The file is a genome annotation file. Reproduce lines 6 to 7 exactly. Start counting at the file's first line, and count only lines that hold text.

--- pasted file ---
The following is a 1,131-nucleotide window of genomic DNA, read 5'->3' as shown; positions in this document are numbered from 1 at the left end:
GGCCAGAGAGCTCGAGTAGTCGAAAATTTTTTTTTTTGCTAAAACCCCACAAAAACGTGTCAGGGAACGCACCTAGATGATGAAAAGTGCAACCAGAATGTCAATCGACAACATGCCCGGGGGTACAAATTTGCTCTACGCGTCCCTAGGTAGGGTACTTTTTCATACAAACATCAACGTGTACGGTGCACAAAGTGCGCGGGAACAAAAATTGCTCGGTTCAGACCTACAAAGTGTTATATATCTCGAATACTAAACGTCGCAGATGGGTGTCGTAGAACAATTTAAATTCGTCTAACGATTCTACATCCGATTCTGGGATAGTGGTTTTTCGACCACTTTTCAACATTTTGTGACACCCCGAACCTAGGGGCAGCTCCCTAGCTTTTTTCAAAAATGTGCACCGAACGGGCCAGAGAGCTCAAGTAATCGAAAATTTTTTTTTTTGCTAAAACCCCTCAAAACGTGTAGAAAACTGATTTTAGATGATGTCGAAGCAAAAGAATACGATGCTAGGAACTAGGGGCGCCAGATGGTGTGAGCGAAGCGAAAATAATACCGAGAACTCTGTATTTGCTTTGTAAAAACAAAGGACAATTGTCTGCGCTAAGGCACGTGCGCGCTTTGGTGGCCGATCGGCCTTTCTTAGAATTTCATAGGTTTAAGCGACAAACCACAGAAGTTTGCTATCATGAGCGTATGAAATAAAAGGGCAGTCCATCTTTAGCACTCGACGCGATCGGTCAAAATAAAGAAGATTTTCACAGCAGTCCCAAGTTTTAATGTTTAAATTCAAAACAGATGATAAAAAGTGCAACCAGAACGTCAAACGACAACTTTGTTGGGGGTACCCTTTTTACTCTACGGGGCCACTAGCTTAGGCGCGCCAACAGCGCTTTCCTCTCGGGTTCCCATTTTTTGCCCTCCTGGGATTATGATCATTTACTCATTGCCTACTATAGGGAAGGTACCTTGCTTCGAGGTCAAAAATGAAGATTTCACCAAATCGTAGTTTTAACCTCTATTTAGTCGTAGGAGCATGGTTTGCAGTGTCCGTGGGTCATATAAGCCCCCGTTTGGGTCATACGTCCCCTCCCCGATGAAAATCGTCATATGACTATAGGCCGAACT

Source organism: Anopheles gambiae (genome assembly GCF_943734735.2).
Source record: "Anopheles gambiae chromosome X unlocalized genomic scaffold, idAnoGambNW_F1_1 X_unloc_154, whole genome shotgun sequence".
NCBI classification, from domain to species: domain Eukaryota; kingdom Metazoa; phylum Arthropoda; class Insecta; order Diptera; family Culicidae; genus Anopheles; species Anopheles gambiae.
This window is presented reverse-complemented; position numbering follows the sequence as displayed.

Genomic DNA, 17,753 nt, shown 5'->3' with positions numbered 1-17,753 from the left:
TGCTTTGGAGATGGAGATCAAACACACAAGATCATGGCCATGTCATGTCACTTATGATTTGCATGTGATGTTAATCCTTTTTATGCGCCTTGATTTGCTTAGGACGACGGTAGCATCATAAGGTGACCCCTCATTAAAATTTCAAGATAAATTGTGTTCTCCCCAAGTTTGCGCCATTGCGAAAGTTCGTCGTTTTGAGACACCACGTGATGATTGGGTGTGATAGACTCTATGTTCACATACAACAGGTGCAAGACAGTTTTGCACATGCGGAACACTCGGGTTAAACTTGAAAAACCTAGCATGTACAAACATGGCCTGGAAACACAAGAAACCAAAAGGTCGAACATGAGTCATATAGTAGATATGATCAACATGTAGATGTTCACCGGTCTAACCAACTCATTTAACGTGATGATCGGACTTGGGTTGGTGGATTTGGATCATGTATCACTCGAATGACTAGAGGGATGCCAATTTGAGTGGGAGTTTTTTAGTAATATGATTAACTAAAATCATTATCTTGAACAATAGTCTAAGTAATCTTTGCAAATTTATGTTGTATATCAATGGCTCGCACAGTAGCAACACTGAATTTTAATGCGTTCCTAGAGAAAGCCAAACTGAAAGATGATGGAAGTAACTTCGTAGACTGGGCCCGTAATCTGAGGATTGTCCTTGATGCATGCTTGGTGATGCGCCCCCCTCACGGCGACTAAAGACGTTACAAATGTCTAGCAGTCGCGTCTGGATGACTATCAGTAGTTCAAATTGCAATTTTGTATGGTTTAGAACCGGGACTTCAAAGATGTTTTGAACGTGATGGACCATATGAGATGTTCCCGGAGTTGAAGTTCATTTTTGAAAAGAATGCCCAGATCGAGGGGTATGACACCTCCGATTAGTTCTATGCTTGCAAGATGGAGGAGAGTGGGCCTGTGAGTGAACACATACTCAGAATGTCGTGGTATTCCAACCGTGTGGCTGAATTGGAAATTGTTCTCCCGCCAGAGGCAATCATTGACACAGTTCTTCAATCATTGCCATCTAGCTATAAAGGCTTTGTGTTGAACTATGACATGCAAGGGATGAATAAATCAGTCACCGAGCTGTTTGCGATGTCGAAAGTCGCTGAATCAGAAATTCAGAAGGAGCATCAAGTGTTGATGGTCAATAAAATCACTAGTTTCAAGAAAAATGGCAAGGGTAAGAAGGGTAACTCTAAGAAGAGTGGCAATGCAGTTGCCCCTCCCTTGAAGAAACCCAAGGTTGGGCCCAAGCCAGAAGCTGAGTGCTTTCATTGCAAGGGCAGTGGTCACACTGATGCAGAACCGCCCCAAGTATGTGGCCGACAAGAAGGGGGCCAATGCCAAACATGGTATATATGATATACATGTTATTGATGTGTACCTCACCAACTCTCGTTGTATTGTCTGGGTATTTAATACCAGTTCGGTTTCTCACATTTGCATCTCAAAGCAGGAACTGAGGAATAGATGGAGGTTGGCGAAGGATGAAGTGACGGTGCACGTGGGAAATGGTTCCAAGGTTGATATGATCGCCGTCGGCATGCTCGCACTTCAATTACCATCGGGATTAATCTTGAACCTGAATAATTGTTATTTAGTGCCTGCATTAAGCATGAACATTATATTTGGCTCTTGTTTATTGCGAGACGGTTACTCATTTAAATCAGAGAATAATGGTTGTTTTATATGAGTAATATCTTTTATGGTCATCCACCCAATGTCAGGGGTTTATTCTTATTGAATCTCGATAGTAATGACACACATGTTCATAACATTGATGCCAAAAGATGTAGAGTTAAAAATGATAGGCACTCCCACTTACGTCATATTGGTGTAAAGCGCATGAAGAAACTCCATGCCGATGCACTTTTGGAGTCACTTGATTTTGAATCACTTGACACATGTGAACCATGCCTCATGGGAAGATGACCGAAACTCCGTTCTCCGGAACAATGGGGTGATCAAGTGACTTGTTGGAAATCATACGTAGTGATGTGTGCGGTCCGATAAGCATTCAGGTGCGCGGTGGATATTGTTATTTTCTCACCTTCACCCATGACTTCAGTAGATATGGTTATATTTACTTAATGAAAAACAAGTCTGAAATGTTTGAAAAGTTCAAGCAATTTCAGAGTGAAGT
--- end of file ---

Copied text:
This window is presented reverse-complemented; position numbering follows the sequence as displayed.

Genomic DNA, 17,753 nt, shown 5'->3' with positions numbered 1-17,753 from the left: